Quarrying a threat to KRS dam in Mandya district

Quarrying a threat to KRS dam in Mandya district

Local people are helplessly watching these developments, well aware of the negative impact of quarrying on their health

The truck bound towards Bebi Betta, bypassing a trench dug by Mines and Geology department, on January 26, 2021, amid government order to stop all quarry activities, in Mandya district. DH Photo/T R Sathish Kumar

Like in many other districts, Mandya district too has seen a flurry of activity to curb illegal stone quarrying, after the recent Hunasodu disaster in Shivamogga district.

Mandya district administration has dug up trenches across access roads to Bebi Betta Kaval in Pandavapura taluk, the hotspot of illegal stone quarrying in the region. However, it is business as usual for quarrying lobby: Trucks are plying, by filling the trenches or exploring new routes.

Local people are helplessly watching these developments, well aware of the negative impact of quarrying on their health and ecosystem. 

The bigger challenge is the repeated warning of the damage it could cause to the Krishnaraja Sagar (KRS) dam in the district. The 90-year-old dam facilitates irrigation of 14 lakh hectare of farmland and supply of drinking water to Mysuru, Mandya, Chamarajanagar, Ramanagara, Bengaluru Rural and Bengaluru Urban districts.

“Only when there is a disaster, do we see some activity in the government machinery. Some visits, inspections, seizures, interceptions, closures. Once the officials leave, quarry activities resume,” said M Lakshmana, former chairman of Mysuru chapter of Institution of Engineers.

Activists demand declaration of the area in a radius of 20-km from the dam as a protected zone as quarry activities pose a threat to the structure. In 2018, Karnataka State Natural Disaster Monitoring Centre (KSNDMC) submitted a report ‘Seismic data recordings from the KRS Dam’, pertaining to sound in and around KRS Dam and surrounding regions.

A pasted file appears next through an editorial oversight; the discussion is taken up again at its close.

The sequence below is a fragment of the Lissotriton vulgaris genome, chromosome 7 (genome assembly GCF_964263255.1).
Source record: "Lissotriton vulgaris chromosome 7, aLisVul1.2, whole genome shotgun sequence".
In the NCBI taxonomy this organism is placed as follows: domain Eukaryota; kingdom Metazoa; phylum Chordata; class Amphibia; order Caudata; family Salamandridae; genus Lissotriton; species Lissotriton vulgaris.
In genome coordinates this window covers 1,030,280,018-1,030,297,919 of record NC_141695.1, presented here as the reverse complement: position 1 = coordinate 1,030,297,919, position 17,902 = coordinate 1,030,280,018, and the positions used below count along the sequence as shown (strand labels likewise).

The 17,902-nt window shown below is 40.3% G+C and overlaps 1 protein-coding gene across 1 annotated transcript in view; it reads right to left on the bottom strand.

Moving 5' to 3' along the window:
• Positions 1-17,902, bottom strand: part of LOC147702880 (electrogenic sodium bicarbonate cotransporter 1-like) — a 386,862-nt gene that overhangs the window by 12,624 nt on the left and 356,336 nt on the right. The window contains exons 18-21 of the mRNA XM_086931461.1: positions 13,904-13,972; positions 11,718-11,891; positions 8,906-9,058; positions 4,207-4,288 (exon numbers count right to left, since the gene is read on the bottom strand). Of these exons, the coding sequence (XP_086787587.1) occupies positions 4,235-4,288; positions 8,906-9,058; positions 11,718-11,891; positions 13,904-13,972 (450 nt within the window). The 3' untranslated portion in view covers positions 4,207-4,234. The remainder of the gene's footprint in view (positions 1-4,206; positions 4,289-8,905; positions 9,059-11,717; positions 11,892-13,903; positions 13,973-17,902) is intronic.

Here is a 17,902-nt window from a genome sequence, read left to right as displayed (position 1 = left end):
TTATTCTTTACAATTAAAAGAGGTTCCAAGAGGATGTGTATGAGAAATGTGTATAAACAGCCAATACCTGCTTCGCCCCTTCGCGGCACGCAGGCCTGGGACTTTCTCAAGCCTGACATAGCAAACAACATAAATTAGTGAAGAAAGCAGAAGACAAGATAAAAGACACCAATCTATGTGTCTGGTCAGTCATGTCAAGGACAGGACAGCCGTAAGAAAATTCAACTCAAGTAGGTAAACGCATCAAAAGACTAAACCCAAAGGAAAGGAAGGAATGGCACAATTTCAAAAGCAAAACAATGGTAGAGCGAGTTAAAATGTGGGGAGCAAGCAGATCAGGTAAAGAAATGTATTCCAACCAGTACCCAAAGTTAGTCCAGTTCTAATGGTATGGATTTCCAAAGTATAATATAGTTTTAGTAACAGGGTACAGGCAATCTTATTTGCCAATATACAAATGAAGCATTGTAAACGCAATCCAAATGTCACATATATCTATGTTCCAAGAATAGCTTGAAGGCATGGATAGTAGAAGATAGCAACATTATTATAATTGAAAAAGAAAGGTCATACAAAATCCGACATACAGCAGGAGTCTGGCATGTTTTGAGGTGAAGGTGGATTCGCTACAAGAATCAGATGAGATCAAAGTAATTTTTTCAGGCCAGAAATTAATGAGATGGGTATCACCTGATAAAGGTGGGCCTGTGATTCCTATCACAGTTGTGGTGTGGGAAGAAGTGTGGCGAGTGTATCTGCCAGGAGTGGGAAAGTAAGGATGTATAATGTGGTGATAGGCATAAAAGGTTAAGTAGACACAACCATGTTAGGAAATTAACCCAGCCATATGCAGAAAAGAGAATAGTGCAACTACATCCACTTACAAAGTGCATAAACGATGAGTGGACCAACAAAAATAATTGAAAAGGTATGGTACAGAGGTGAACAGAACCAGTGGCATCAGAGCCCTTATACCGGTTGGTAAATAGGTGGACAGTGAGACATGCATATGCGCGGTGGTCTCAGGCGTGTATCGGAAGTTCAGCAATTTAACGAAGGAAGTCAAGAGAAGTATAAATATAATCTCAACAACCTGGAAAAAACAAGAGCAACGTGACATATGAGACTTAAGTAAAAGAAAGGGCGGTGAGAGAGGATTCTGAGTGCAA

The report reads: “The State Dam Safety Committee, in coordination with District Administration, should inspect the area within a radial distance of 15-20 km from KRS Dam and propose a plan to regulate any activities which can harm the structure, in a longer course of time”.

As a result, quarries were closed on 1,623 acres of Bebi village in 2018. 

“Officially, only crushers and M-sand units are functioning on Bebi Betta. The source of rocks and boulders to these units is a mystery. If they get their rocks and boulders from outside, why not move these units out of Bebi Betta?” B S Nataraj, a member of Bebi Betta Horata Samithi, asks.

“There is a licence for 23 crushers on Bebi Betta Kaval in Pandavapura taluk. Among them, 16 are functioning. They claim that they get rocks and boulders from Maddur and Ramanagar. But, some of them illegally quarry rocks in Bebi Betta itself,” admitted B C Shivananda Murthy, Assistant Commissioner, Pandavapura, Mandya district.

“There is permission for only one quarry, which is on a private land (patta land). The lease of 32 quarries was cancelled in 2018 following reports about adverse effects on the health of people and also to the KRS dam. As a precautionary measure, we are cracking down on illegal quarries,” he said.

After receiving the report of KSNDMC, Mandya District Administration has been imposing a ban on mining in a radius of 20 km, around KRS Dam, from time to time. 

Nataraj said quarries in Bebi Betta are affecting the residents of Halpalli, Kaveripura, Shivaboganahalli, Bannangadi and Bebi villages. “We are protesting for the last six years. But there is no permanent solution as yet,” he said.

As he visited the areas, this reporter could see damages to many houses which the residents say were due to continuous use of explosives in the illegal quarries. “Now they use advanced explosives and deep inside the earth, so sound is not heard, but vibrations are felt. Quarry activities have not only polluted surface water but also groundwater,” B S Manjunath, a resident, said.